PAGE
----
Penelope Leach emphasised the importance of development other than cognitive (emotional, etc.), the importance of attachment and the inappropriateness of goals. I agree with all of that. She spoke against direct teaching, but I see no harm in direct teaching sometimes. I find children like it.

    One of the audience, a psychiatrist I think, commented about the importance of play in protecting people from traumatic events. She said that people who had terrible things happen to them as adults were more likely to cope if they had played a lot as children. I thought that was interesting and made sense.

    Sue Palmer talked about the differences between boys and girls and the fact that, although our culture is so very different from that of humans hundreds of thousands of years ago, our brains have hardly changed. This is a problem for boys especially. She also made a brief comment supporting synthetic phonics.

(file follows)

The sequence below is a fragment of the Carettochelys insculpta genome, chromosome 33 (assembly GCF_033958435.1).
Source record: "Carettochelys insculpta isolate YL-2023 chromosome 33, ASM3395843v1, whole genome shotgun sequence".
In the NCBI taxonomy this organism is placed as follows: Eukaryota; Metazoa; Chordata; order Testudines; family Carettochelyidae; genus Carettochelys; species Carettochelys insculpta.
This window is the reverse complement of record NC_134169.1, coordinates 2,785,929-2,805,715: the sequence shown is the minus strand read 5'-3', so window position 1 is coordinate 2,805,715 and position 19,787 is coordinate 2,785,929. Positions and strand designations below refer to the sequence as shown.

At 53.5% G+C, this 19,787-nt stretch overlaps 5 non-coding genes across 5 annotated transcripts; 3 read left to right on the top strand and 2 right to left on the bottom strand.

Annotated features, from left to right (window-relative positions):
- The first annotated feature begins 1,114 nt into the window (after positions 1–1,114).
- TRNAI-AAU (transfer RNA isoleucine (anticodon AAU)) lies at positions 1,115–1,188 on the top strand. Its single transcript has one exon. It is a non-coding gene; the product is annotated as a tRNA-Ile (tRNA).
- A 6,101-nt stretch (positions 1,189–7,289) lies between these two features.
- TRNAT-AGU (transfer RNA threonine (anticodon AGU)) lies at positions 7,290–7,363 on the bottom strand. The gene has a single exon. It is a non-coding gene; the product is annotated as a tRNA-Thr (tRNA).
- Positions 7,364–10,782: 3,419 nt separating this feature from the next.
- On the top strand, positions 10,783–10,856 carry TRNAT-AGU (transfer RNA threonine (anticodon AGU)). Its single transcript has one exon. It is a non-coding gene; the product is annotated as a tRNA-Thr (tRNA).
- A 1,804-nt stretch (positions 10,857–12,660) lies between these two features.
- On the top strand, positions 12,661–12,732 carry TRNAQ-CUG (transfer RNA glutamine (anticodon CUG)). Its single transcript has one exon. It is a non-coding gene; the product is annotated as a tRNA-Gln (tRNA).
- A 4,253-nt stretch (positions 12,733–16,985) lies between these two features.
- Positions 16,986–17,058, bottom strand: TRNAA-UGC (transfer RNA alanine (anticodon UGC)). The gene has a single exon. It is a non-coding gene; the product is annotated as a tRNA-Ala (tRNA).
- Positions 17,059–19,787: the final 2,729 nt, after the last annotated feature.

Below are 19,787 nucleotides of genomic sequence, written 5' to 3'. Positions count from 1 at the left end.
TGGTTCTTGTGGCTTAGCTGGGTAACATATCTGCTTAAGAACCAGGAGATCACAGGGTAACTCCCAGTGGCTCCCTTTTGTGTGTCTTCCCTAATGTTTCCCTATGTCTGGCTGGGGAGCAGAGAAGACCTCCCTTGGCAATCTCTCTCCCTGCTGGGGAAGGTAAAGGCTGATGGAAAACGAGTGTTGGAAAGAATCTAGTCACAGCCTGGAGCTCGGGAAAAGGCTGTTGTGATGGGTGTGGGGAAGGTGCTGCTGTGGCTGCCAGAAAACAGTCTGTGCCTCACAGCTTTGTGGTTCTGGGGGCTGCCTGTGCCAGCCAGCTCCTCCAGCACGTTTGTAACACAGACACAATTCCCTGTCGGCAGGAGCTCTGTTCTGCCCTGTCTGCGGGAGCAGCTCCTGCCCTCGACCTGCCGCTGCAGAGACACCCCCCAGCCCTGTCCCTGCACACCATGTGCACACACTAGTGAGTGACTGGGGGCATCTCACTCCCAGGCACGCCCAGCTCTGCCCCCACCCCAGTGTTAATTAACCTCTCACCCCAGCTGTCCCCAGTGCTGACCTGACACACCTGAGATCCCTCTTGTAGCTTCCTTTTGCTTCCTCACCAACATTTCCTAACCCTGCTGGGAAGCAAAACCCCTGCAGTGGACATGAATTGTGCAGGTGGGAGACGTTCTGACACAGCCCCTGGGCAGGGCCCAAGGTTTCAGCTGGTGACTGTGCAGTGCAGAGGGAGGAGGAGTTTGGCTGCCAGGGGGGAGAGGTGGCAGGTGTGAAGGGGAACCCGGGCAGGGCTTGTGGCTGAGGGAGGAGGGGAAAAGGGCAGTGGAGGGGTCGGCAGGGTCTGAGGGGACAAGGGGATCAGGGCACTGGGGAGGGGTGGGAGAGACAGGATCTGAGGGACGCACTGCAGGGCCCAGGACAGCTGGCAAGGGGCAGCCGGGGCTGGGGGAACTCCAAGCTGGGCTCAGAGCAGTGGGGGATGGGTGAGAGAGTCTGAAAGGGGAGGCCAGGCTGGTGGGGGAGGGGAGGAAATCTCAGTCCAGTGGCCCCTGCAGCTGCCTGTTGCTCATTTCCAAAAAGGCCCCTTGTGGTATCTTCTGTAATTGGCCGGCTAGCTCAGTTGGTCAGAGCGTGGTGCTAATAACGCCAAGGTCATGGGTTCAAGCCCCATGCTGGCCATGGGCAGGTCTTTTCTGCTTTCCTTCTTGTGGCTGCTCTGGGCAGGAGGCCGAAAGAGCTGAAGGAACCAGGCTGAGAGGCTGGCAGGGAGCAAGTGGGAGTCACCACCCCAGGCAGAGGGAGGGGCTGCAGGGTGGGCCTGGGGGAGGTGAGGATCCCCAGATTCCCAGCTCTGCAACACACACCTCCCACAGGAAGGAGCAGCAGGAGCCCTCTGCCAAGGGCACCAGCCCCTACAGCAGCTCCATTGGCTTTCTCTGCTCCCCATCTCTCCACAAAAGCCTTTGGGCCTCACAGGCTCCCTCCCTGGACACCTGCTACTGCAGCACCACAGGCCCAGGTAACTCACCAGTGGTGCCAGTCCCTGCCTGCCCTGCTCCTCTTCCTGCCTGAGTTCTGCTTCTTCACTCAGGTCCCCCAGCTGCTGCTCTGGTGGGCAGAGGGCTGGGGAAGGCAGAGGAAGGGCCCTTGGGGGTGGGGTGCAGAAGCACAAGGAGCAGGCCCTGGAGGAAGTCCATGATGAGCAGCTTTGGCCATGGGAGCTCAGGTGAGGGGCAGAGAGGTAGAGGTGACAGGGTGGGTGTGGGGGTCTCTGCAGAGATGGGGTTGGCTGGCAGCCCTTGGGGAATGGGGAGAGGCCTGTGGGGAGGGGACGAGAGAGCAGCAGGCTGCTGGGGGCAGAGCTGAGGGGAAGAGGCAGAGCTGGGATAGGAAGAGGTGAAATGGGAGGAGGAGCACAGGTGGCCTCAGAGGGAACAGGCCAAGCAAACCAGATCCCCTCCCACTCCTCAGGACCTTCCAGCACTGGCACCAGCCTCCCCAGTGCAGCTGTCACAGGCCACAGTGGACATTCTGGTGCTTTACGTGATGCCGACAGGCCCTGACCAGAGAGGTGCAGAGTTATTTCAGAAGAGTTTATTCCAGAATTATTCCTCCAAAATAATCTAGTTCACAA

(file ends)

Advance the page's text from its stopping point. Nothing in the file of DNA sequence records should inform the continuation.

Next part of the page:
Someone (can't remember who) finished by quoting Margaret Mead, and I wrote it down:
    "Never doubt that a handful of thoughtful committed people can change the world. Indeed it is the only thing that ever has."

    So, please rally round. Sign the petition and write to your MP. Let's stop this ridiculous and potentially very damaging legislation.

    Elizabeth Nonweiler
  15. In spite of it being a good conference in many ways, I was disappointed at the lack of emphasis on the horrible bureaucratic burden for adults who look after small children. I am afraid this could cause good people to leave childcare and conscientious people to spend too much time trying to be accountable to it instead of enjoying interacting with children.